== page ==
Historic Detroit

Every building in Detroit has a story — we're here to share it

YWCA (first)

This building stood on Washington Boulevard, on the corner of Clifford Street. It was designed by Donaldson & Meier.

It was built at a cost of $115,000. It replaced a Temple Beth El. The building was "not only architecturally, but practically, is expected to be a credit and a blressing to the city of Detroit," the Detroit Free Press reported in 1902. "There will be no attempt at magnificence, but at the same time there will be no 'scrimping.'"

Its cornerstone was laid April 25, 1904.

The YWCA moved into bigger digs a little further east, at Montcalm and Witherell streets, in 1929. The $1.5 million building, designed by Albert Kahn, was demolished in 1997 to make way for Comerica Park.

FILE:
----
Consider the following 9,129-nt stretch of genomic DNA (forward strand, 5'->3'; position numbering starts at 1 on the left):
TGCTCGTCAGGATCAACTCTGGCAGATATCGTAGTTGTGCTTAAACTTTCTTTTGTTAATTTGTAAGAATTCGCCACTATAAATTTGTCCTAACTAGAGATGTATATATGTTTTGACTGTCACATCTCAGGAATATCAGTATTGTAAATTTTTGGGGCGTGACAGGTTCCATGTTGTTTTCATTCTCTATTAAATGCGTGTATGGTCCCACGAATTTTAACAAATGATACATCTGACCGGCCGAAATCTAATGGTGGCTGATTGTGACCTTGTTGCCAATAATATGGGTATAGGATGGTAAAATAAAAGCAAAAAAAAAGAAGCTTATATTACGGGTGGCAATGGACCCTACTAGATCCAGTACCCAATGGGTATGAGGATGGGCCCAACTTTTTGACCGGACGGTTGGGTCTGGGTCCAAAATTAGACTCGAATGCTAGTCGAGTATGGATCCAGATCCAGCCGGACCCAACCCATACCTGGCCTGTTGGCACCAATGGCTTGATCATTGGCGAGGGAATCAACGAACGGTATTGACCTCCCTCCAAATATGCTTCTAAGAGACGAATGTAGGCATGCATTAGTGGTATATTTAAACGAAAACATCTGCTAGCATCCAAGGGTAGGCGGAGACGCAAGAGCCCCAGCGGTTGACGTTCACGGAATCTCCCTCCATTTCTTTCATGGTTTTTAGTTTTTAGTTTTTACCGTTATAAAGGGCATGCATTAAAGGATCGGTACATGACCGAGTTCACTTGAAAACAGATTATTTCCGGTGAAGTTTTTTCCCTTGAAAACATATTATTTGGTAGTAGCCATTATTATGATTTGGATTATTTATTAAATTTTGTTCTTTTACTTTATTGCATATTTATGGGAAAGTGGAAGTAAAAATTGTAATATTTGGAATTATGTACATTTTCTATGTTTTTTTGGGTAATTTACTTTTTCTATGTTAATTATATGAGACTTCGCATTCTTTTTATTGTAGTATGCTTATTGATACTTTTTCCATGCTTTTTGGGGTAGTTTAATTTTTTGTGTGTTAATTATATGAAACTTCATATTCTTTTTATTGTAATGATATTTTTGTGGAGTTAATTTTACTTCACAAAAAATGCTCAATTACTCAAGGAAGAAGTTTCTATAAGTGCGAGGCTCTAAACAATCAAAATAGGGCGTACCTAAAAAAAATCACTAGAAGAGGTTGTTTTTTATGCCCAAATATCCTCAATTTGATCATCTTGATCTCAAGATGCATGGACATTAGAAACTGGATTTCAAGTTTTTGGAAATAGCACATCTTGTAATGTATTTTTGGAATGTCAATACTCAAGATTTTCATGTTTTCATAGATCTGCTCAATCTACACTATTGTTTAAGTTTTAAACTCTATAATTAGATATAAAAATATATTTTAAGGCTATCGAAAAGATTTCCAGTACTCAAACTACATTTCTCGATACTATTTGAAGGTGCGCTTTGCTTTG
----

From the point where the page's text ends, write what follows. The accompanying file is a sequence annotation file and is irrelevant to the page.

The Book Estate bought the old YWCA, as well as the Merrill B. Mills mansion next to it. The house, built in 1854, was originally owned by Merrill I. Mills, mayor of Detroit from 1866-67, and an instrumental player in the push to build Old City Hall. After Merrill B. Mills moved out of the house around 1900, the home housed businesses. The purchase of the Mills mansion was announced May 31, 1924, thus paving the way for a mammoth new addition to the boulevard. The YWCA began efforts to raise funds to build a new home on the other side of Woodward, an Albert Kahn-designed structure that opened in 1929.

The Book Estate planned to demolish the old YWCA and Mills mansion to make way for a 32-story skyscraper that was to be known as the Aviation Town & Country Club of Detroit Building (the building also was known as the Arts Building). The two buildings came down, but the skyscraper - designed by Louis Kamper and his son Paul L. Kamper, never went up. The site served as a parking lot for decades, often providing parking for the Greyhound Bus Terminal next door.

The Detroit City Club Apartments, originally known as Trolley Plaza, was built on the site and opened in the fall of 1981.